Academic journal article Africa

Murder and the Political Body in Early Colonial Ibadan

Academic journal article Africa

Murder and the Political Body in Early Colonial Ibadan

Article excerpt

On 8 November 1902 Baale Mosaderin and ten Ibadan chiefs passed judgement on three men found guilty of murder. They considered them `worthy of death' but recommended that a fine should `be inflicted' on two of the perpetrators, and the third imprisoned. Dr Arthur Pickels, an Assistant Colonial Surgeon serving as Acting British Resident in Ibadan, thought the sentence too lenient and urged the chiefs to reconsider. The council responded by raising the fines imposed on each of the convicted from 50 [pounds sterling] to 75 [pounds sterling]. Pickels questioned their decision once again. Balogun Apanpa rose as spokesman and stated:

   The Council considered that a heavy fine was a greater punishment than
   death and would act as greater deterrent in future. If people think that
   they will only be killed if convicted of murder they will not think much of
   it.(1)

The following day Pickels forwarded the trial notes to his superiors in Lagos. He wrote that although he felt the sentence was inadequate, `taking into consideration that I believe they [the accused] have only been the instruments of a higher authority I think that perhaps terms of imprisonment would meet the case.'(2) The Attorney General, Edwin Speed, gave his opinion on 12 November: `The Balogun's assertion that a heavy fine is considered a worse punishment than death is difficult to believe, though his statement that it is not the custom to execute powerful murderers is credible enough.'(3)

Speed admitted his own personal judgement was that two of the men, Salako and Aderuntan, should be liable to the death penalty. However, considering Pickels's view, he wrote that ten years' imprisonment was acceptable. For the third, Menasara, he recommended five years' imprisonment.(4) Governor MacGregor agreed that a fine was `quite inadequate' and concurred that the sentences suggested by Speed should be imposed as the `least punishment'.(5) Two weeks later, Acting Resident Pickels requested a warrant for the removal of the prisoners from Ibadan to Lagos.(6) The Ibadan chiefs never received payment of the 150 [pounds sterling] fine.

The trial of Salako, Aderuntan and Menasara provides a view of political culture in early colonial Ibadan. If one looks at the case closely, it becomes evident that debate about the homicide was embedded within a constitutional area of chieftaincy. Only within this arena does Balogun Apanpa's claim `that a heavy fine was a greater punishment than death' become comprehensible. However, before investigating the murder, it is necessary to set the scene.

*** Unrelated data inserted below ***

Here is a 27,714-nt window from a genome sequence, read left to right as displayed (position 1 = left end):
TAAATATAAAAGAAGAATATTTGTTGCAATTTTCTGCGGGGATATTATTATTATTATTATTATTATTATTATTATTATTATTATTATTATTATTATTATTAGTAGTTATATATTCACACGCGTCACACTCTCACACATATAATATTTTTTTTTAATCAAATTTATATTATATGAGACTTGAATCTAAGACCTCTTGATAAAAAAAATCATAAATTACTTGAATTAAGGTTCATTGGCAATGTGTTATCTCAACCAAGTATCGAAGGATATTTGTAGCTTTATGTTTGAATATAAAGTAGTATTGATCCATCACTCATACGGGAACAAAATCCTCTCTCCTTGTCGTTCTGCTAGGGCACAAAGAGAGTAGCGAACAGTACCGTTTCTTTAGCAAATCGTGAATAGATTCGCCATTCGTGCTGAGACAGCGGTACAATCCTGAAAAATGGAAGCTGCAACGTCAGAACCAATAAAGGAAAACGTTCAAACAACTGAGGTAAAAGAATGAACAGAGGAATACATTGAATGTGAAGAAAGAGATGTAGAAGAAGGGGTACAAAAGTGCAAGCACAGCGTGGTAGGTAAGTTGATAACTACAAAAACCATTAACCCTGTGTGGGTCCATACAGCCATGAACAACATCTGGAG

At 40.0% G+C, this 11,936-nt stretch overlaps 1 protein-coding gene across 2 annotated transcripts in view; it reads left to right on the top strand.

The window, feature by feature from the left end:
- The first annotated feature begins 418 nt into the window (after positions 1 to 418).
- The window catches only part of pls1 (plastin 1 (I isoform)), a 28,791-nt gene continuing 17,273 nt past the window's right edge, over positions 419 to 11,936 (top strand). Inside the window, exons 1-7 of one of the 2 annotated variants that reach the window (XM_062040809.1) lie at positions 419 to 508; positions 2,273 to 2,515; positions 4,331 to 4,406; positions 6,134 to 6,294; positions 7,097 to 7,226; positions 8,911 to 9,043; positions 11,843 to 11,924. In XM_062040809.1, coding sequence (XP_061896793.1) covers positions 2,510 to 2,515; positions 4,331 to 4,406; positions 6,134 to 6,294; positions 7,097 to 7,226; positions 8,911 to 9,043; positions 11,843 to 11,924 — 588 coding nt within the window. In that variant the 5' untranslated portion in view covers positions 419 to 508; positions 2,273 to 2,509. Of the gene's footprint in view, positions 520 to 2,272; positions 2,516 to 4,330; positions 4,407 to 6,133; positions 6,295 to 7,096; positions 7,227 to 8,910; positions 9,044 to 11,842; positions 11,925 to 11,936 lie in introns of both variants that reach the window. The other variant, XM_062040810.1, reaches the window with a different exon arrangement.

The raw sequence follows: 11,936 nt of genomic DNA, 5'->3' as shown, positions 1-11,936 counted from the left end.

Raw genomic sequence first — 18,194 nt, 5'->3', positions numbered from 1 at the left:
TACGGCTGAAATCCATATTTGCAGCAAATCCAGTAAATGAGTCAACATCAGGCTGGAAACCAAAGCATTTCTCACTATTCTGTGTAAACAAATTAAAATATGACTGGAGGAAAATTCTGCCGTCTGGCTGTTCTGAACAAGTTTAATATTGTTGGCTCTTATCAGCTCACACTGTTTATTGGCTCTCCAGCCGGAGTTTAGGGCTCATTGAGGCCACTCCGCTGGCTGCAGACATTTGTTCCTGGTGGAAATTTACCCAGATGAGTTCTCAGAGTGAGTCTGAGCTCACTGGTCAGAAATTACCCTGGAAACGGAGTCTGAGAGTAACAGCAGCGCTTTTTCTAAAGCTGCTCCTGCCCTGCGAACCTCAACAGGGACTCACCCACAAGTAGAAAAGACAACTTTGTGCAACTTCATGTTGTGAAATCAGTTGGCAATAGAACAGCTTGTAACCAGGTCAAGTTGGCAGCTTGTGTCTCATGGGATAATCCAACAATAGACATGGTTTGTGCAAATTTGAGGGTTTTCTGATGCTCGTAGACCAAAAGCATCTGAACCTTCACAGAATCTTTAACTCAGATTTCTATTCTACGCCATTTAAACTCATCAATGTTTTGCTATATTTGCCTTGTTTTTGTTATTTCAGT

IBADAN IN THE NINETEENTH CENTURY

Ibadan was occupied as a war camp about 1829 by a group of people whom the historian, the Rev. Samuel Johnson characterised as `a composite band of marauders'.(7) The occupation occurred amidst a violent upheaval which engulfed the region, today known as `Yorubaland' in south-western Nigeria, for most of the nineteenth century.(8) Following the collapse of the old Oyo empire, refugees flooded the area and personal security was at a premium. In this context of unrest, the organisation of the Ibadan polity came to be centred upon the success of the `marauders' in settling groups of people in large military households.

When the missionary David Hinderer visited Ibadan in 1851 he estimated its population at 60,000 to 100,000 residents.(9) Towards the end of the century, Assistant Colonial Secretary Alvan Millson described the city as the `London of Negroland' and suggested that `at least 120,000 people' lived there.(10) In addition to farming, Millson identified slave raiding as the main occupation of inhabitants. Emphasising that forays were undertaken to acquire slaves for domestic purposes, Millson made reference to Ibadan's bellicose society, where control over people was militarily and politically vital. This internal demand also related to the city's agricultural base, since slaves were generally put to work on the farms surrounding the settlement. …

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